COVID Tests Rising, but Who is Paying?

COVID Tests Rising, but Who is Paying?

( – There’s light at the end of the tunnel. The pandemic and its ensuing lockdowns seem to finally be under control. Yet, the Delta variant has spurred on a new push for caution. Officials are running more tests than ever — but who pays for them?

Doctors charge anywhere from $50 to $100 to perform a COVID test. That can get expensive very quickly. But the Delta variant’s rapid spread has many major employers demanding that their staff members get tested. What does this mean for the employees?

Employees will be subjected to a number of safety protocols if they’re unvaccinated. They may also need additional re-testing as often as once per week. At $50-$100 a pop, the associated costs (per employee and per week) has the potential to bury a company if they’re not careful.

A research professor at the Center on Health Insurance Reforms of Georgia University suggested that the decision must be made by the employer, citing companies could “require employees to pick up the tab.”

There have been cases of employers fully paying the tab. Unfortunately, there are also reports of the exact opposite: employers forcing unvaccinated workers pay the amount in full.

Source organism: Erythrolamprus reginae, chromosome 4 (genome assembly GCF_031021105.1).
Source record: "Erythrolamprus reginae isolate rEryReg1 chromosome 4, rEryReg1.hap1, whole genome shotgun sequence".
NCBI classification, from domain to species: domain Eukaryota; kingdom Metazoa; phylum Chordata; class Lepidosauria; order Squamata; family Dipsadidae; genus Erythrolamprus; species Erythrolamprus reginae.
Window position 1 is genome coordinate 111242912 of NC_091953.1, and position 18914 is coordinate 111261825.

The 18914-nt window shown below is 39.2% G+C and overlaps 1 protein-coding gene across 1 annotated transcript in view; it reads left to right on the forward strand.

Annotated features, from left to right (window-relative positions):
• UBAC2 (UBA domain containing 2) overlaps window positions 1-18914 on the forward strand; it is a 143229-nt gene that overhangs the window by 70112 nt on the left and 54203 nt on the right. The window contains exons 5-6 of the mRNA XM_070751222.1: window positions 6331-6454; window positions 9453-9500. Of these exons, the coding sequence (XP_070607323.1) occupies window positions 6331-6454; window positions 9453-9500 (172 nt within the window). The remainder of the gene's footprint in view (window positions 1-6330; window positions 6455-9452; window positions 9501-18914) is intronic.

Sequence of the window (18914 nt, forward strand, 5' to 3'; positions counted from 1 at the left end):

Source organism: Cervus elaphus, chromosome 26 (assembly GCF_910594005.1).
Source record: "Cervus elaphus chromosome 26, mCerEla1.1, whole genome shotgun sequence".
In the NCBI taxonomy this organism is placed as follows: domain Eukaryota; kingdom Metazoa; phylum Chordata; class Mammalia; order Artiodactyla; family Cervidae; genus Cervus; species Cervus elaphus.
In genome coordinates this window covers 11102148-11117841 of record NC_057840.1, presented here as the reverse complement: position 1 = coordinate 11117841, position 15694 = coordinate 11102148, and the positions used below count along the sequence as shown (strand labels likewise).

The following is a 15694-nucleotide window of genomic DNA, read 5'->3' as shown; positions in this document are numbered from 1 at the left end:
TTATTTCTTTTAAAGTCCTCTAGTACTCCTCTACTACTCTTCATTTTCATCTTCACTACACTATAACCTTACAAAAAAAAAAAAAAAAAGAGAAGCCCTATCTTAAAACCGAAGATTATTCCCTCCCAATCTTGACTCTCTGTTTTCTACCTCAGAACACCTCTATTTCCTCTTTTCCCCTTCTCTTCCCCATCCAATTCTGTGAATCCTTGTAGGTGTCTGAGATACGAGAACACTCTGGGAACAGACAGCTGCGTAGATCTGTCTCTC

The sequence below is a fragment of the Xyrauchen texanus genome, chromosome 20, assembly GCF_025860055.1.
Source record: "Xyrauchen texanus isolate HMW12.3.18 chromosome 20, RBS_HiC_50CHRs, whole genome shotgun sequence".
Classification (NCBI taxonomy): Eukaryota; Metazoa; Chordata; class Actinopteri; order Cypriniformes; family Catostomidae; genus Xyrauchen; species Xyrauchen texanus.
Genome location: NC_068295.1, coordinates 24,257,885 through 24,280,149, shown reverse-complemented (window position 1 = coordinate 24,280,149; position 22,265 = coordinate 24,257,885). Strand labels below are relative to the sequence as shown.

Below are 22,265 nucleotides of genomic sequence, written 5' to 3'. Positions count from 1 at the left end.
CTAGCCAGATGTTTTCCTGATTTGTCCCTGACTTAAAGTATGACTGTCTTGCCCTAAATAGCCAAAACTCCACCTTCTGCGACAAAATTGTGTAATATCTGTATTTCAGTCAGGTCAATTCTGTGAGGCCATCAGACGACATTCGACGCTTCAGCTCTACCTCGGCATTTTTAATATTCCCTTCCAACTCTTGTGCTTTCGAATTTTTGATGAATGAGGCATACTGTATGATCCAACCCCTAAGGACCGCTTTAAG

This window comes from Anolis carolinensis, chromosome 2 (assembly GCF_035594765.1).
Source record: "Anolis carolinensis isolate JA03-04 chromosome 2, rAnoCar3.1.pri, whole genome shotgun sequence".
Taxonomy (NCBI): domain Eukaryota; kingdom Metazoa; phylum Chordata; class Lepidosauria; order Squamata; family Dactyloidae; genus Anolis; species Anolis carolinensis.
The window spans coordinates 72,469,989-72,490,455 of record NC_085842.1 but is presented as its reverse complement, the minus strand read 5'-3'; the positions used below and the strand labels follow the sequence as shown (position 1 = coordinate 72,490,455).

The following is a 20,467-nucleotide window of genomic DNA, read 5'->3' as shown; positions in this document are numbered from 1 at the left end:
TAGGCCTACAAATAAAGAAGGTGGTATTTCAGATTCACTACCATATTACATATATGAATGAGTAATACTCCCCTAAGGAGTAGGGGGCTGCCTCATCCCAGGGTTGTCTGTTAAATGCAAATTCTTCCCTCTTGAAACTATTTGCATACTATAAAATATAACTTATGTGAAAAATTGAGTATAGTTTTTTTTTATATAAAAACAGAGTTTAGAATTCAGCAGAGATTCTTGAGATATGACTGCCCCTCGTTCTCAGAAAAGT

A new motion by the Biden administration requires federal employees to be fully vaccinated with proof of vaccination. If they refuse or are exempt, they must undergo rigorous testing and follow strict safety protocols at work. The good news for federal employees working directly under the US government is that their tests will be paid for in full by their employer.

Many Americans get tested at their local hospital or their own doctor. If they’re insured, they’ll be covered as required by federal law. Former President Trump wrote this into law during his time in office; President Biden continued the policy when he took over.

For some, there are hidden expenses along with their testing cost. These can range anywhere from a few hundred dollars to as much as $1000. Tests may cost more than they can afford to begin with, leaving them in a difficult position. Do they opt out for affordability? If so, will their employer terminate them for refusing to follow policy? Only time will tell, but for the sake of those already struggling, we hope this isn’t the case.

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